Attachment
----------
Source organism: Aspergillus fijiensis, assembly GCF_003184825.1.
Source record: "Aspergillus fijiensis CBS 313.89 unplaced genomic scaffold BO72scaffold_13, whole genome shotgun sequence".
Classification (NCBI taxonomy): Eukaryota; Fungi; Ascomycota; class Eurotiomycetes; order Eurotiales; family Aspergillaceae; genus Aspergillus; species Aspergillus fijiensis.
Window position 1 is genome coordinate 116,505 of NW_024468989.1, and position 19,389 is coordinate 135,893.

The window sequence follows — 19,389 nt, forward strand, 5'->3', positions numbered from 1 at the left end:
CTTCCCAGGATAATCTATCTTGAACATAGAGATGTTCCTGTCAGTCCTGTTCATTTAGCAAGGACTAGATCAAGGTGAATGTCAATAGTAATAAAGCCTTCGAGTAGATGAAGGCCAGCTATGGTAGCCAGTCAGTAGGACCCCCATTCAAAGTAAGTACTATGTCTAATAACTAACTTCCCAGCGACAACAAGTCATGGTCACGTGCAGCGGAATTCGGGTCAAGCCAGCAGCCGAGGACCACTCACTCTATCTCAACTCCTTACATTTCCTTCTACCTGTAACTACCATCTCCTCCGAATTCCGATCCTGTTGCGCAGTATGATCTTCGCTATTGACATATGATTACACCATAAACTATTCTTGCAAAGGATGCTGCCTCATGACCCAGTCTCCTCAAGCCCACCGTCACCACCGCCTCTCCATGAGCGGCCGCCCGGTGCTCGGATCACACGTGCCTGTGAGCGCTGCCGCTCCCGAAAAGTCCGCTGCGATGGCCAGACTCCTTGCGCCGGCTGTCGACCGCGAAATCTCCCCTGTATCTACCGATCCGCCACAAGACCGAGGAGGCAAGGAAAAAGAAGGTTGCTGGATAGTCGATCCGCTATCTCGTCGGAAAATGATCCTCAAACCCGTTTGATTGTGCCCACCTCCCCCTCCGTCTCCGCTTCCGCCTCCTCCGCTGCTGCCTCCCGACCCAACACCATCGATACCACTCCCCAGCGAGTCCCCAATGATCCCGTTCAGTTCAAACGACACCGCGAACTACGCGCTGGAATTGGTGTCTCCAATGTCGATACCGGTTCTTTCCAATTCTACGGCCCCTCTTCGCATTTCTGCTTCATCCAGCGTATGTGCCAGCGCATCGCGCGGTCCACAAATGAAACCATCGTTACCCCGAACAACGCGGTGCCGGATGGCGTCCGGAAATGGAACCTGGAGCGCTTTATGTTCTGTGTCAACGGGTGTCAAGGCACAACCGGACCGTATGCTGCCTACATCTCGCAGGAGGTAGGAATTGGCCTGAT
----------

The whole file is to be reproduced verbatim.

Source organism: Aspergillus fijiensis, assembly GCF_003184825.1.
Source record: "Aspergillus fijiensis CBS 313.89 unplaced genomic scaffold BO72scaffold_13, whole genome shotgun sequence".
Classification (NCBI taxonomy): Eukaryota; Fungi; Ascomycota; class Eurotiomycetes; order Eurotiales; family Aspergillaceae; genus Aspergillus; species Aspergillus fijiensis.
Window position 1 is genome coordinate 116,505 of NW_024468989.1, and position 19,389 is coordinate 135,893.

The window sequence follows — 19,389 nt, forward strand, 5'->3', positions numbered from 1 at the left end:
CTTCCCAGGATAATCTATCTTGAACATAGAGATGTTCCTGTCAGTCCTGTTCATTTAGCAAGGACTAGATCAAGGTGAATGTCAATAGTAATAAAGCCTTCGAGTAGATGAAGGCCAGCTATGGTAGCCAGTCAGTAGGACCCCCATTCAAAGTAAGTACTATGTCTAATAACTAACTTCCCAGCGACAACAAGTCATGGTCACGTGCAGCGGAATTCGGGTCAAGCCAGCAGCCGAGGACCACTCACTCTATCTCAACTCCTTACATTTCCTTCTACCTGTAACTACCATCTCCTCCGAATTCCGATCCTGTTGCGCAGTATGATCTTCGCTATTGACATATGATTACACCATAAACTATTCTTGCAAAGGATGCTGCCTCATGACCCAGTCTCCTCAAGCCCACCGTCACCACCGCCTCTCCATGAGCGGCCGCCCGGTGCTCGGATCACACGTGCCTGTGAGCGCTGCCGCTCCCGAAAAGTCCGCTGCGATGGCCAGACTCCTTGCGCCGGCTGTCGACCGCGAAATCTCCCCTGTATCTACCGATCCGCCACAAGACCGAGGAGGCAAGGAAAAAGAAGGTTGCTGGATAGTCGATCCGCTATCTCGTCGGAAAATGATCCTCAAACCCGTTTGATTGTGCCCACCTCCCCCTCCGTCTCCGCTTCCGCCTCCTCCGCTGCTGCCTCCCGACCCAACACCATCGATACCACTCCCCAGCGAGTCCCCAATGATCCCGTTCAGTTCAAACGACACCGCGAACTACGCGCTGGAATTGGTGTCTCCAATGTCGATACCGGTTCTTTCCAATTCTACGGCCCCTCTTCGCATTTCTGCTTCATCCAGCGTATGTGCCAGCGCATCGCGCGGTCCACAAATGAAACCATCGTTACCCCGAACAACGCGGTGCCGGATGGCGTCCGGAAATGGAACCTGGAGCGCTTTATGTTCTGTGTCAACGGGTGTCAAGGCACAACCGGACCGTATGCTGCCTACATCTCGCAGGAGGTAGGAATTGGCCTGAT